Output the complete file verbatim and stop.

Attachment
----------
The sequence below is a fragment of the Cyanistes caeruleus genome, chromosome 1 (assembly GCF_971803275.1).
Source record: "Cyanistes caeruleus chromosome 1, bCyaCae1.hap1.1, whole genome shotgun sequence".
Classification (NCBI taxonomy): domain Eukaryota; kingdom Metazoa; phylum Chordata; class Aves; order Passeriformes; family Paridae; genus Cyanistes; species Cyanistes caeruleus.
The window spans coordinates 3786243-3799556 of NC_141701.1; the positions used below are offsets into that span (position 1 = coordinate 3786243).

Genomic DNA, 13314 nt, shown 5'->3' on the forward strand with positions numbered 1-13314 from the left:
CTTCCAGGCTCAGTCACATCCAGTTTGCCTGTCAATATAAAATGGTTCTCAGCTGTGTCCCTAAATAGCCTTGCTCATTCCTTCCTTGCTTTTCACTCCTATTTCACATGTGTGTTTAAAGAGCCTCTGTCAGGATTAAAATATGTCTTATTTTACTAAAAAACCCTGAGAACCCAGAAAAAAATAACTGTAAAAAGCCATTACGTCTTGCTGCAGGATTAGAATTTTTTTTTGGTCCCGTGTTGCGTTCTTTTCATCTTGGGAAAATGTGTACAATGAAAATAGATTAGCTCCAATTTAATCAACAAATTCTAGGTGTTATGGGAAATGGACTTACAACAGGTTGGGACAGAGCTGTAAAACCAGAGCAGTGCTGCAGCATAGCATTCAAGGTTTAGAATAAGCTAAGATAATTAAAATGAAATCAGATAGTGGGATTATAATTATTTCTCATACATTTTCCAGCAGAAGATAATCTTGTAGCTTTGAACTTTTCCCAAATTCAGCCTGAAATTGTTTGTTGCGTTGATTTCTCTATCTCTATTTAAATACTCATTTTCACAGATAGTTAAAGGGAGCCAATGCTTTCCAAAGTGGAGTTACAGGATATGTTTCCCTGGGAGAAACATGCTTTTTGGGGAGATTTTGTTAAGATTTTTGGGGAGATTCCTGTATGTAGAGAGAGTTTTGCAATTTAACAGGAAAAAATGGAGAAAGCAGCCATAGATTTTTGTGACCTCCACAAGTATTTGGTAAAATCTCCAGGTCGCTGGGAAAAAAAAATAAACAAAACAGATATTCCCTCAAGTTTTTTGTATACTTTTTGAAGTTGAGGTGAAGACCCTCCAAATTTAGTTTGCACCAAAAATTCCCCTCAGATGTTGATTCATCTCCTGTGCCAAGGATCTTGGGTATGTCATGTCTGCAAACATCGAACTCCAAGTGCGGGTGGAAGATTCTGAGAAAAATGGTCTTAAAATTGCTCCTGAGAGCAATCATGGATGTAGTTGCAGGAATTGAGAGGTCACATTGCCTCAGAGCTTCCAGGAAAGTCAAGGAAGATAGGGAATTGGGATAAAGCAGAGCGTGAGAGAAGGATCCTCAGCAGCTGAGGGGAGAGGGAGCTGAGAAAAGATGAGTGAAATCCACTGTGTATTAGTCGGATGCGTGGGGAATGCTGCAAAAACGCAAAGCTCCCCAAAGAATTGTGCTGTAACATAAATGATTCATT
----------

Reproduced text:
The sequence below is a fragment of the Cyanistes caeruleus genome, chromosome 1 (assembly GCF_971803275.1).
Source record: "Cyanistes caeruleus chromosome 1, bCyaCae1.hap1.1, whole genome shotgun sequence".
Classification (NCBI taxonomy): domain Eukaryota; kingdom Metazoa; phylum Chordata; class Aves; order Passeriformes; family Paridae; genus Cyanistes; species Cyanistes caeruleus.
The window spans coordinates 3786243-3799556 of NC_141701.1; the positions used below are offsets into that span (position 1 = coordinate 3786243).

Genomic DNA, 13314 nt, shown 5'->3' on the forward strand with positions numbered 1-13314 from the left:
CTTCCAGGCTCAGTCACATCCAGTTTGCCTGTCAATATAAAATGGTTCTCAGCTGTGTCCCTAAATAGCCTTGCTCATTCCTTCCTTGCTTTTCACTCCTATTTCACATGTGTGTTTAAAGAGCCTCTGTCAGGATTAAAATATGTCTTATTTTACTAAAAAACCCTGAGAACCCAGAAAAAAATAACTGTAAAAAGCCATTACGTCTTGCTGCAGGATTAGAATTTTTTTTTGGTCCCGTGTTGCGTTCTTTTCATCTTGGGAAAATGTGTACAATGAAAATAGATTAGCTCCAATTTAATCAACAAATTCTAGGTGTTATGGGAAATGGACTTACAACAGGTTGGGACAGAGCTGTAAAACCAGAGCAGTGCTGCAGCATAGCATTCAAGGTTTAGAATAAGCTAAGATAATTAAAATGAAATCAGATAGTGGGATTATAATTATTTCTCATACATTTTCCAGCAGAAGATAATCTTGTAGCTTTGAACTTTTCCCAAATTCAGCCTGAAATTGTTTGTTGCGTTGATTTCTCTATCTCTATTTAAATACTCATTTTCACAGATAGTTAAAGGGAGCCAATGCTTTCCAAAGTGGAGTTACAGGATATGTTTCCCTGGGAGAAACATGCTTTTTGGGGAGATTTTGTTAAGATTTTTGGGGAGATTCCTGTATGTAGAGAGAGTTTTGCAATTTAACAGGAAAAAATGGAGAAAGCAGCCATAGATTTTTGTGACCTCCACAAGTATTTGGTAAAATCTCCAGGTCGCTGGGAAAAAAAAATAAACAAAACAGATATTCCCTCAAGTTTTTTGTATACTTTTTGAAGTTGAGGTGAAGACCCTCCAAATTTAGTTTGCACCAAAAATTCCCCTCAGATGTTGATTCATCTCCTGTGCCAAGGATCTTGGGTATGTCATGTCTGCAAACATCGAACTCCAAGTGCGGGTGGAAGATTCTGAGAAAAATGGTCTTAAAATTGCTCCTGAGAGCAATCATGGATGTAGTTGCAGGAATTGAGAGGTCACATTGCCTCAGAGCTTCCAGGAAAGTCAAGGAAGATAGGGAATTGGGATAAAGCAGAGCGTGAGAGAAGGATCCTCAGCAGCTGAGGGGAGAGGGAGCTGAGAAAAGATGAGTGAAATCCACTGTGTATTAGTCGGATGCGTGGGGAATGCTGCAAAAACGCAAAGCTCCCCAAAGAATTGTGCTGTAACATAAATGATTCATT